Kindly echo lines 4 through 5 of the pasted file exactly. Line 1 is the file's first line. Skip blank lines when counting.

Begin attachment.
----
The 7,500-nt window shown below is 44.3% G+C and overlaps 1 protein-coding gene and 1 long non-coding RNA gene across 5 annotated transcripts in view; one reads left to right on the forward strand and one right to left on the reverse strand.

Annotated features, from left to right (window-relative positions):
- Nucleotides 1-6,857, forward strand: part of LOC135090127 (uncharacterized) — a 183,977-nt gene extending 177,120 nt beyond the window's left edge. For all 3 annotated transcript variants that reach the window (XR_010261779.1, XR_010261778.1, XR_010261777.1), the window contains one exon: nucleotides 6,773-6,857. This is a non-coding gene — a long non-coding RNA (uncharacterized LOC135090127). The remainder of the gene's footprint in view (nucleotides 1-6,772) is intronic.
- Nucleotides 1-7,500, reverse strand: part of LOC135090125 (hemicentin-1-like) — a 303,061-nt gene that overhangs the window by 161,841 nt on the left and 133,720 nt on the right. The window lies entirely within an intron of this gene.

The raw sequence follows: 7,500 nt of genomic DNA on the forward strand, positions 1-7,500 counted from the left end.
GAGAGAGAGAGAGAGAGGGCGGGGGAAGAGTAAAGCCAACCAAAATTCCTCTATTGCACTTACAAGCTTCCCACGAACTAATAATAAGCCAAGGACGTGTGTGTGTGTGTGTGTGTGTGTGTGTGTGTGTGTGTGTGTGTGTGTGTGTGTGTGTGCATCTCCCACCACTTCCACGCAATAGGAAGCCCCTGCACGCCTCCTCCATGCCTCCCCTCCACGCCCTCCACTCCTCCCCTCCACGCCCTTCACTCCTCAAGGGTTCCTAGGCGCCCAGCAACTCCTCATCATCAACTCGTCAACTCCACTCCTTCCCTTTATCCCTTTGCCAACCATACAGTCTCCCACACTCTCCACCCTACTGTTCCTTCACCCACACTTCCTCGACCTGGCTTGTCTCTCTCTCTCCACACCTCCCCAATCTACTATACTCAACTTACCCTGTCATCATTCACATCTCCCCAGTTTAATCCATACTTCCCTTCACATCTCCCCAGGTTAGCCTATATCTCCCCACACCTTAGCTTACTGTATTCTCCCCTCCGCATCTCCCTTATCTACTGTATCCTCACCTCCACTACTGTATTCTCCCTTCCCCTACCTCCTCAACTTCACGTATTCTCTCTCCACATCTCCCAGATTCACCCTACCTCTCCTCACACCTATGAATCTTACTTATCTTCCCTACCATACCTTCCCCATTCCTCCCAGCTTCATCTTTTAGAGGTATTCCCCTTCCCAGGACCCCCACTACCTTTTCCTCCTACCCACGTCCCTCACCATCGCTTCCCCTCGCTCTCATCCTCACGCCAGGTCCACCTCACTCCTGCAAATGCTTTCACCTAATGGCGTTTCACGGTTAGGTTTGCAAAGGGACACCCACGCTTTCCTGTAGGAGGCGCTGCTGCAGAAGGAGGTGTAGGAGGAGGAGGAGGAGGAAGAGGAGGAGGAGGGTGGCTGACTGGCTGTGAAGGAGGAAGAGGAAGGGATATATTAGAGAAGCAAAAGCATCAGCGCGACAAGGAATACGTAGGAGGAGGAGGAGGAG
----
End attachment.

- Nucleotides 1-7,500, reverse strand: part of LOC135090125 (hemicentin-1-like) — a 303,061-nt gene that overhangs the window by 161,841 nt on the left and 133,720 nt on the right. The window lies entirely within an intron of this gene.

The raw sequence follows: 7,500 nt of genomic DNA on the forward strand, positions 1-7,500 counted from the left end.